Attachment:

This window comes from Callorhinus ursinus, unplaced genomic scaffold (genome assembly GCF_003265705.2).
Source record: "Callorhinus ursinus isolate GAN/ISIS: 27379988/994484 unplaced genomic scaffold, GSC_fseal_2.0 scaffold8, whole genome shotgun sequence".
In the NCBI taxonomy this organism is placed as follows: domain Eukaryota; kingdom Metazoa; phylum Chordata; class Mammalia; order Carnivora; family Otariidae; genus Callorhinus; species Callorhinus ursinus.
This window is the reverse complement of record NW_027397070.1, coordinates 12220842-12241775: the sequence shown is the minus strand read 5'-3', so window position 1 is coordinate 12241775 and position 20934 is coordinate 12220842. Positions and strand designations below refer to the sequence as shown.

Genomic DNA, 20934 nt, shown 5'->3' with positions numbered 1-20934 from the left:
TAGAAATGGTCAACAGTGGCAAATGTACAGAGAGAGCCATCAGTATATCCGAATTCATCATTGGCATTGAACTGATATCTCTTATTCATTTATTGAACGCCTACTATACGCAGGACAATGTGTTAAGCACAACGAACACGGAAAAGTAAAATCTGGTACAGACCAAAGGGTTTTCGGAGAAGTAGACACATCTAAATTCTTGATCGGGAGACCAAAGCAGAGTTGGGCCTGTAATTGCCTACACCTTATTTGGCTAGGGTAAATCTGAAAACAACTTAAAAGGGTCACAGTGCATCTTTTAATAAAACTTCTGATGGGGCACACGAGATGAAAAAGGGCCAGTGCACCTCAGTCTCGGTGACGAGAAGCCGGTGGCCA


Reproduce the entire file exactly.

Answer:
This window comes from Callorhinus ursinus, unplaced genomic scaffold (genome assembly GCF_003265705.2).
Source record: "Callorhinus ursinus isolate GAN/ISIS: 27379988/994484 unplaced genomic scaffold, GSC_fseal_2.0 scaffold8, whole genome shotgun sequence".
In the NCBI taxonomy this organism is placed as follows: domain Eukaryota; kingdom Metazoa; phylum Chordata; class Mammalia; order Carnivora; family Otariidae; genus Callorhinus; species Callorhinus ursinus.
This window is the reverse complement of record NW_027397070.1, coordinates 12220842-12241775: the sequence shown is the minus strand read 5'-3', so window position 1 is coordinate 12241775 and position 20934 is coordinate 12220842. Positions and strand designations below refer to the sequence as shown.

Genomic DNA, 20934 nt, shown 5'->3' with positions numbered 1-20934 from the left:
TAGAAATGGTCAACAGTGGCAAATGTACAGAGAGAGCCATCAGTATATCCGAATTCATCATTGGCATTGAACTGATATCTCTTATTCATTTATTGAACGCCTACTATACGCAGGACAATGTGTTAAGCACAACGAACACGGAAAAGTAAAATCTGGTACAGACCAAAGGGTTTTCGGAGAAGTAGACACATCTAAATTCTTGATCGGGAGACCAAAGCAGAGTTGGGCCTGTAATTGCCTACACCTTATTTGGCTAGGGTAAATCTGAAAACAACTTAAAAGGGTCACAGTGCATCTTTTAATAAAACTTCTGATGGGGCACACGAGATGAAAAAGGGCCAGTGCACCTCAGTCTCGGTGACGAGAAGCCGGTGGCCA